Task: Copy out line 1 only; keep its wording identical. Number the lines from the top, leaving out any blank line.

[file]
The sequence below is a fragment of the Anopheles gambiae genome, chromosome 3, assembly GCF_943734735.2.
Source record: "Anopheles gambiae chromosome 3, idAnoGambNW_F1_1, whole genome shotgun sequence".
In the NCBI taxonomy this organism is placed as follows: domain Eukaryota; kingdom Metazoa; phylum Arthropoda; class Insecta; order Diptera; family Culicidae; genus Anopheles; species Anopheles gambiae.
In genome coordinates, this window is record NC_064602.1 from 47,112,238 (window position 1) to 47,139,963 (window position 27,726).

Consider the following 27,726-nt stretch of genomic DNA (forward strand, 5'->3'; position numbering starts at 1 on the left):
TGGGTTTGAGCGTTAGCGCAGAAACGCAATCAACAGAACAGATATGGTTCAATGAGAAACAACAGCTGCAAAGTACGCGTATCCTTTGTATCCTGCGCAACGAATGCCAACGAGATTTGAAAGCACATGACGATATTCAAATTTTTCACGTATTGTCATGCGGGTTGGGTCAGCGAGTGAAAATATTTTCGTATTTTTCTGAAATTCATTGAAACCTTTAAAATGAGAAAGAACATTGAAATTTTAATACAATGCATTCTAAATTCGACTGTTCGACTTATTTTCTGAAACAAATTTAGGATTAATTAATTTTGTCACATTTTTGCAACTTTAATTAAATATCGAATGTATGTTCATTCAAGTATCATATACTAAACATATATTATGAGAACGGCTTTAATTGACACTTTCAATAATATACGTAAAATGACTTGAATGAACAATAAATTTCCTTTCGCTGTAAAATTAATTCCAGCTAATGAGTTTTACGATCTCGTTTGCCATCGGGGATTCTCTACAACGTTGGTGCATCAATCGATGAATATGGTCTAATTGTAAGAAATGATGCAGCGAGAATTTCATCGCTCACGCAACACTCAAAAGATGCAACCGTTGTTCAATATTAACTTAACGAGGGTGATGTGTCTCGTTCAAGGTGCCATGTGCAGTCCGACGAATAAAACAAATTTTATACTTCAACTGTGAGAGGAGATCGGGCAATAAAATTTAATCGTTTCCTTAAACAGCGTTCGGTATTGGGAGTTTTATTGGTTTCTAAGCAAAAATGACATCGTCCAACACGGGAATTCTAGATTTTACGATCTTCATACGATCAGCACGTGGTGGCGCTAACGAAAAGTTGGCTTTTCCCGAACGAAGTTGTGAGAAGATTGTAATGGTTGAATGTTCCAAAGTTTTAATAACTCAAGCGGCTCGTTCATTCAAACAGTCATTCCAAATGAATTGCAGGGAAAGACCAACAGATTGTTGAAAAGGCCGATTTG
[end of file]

The sequence below is a fragment of the Anopheles gambiae genome, chromosome 3, assembly GCF_943734735.2.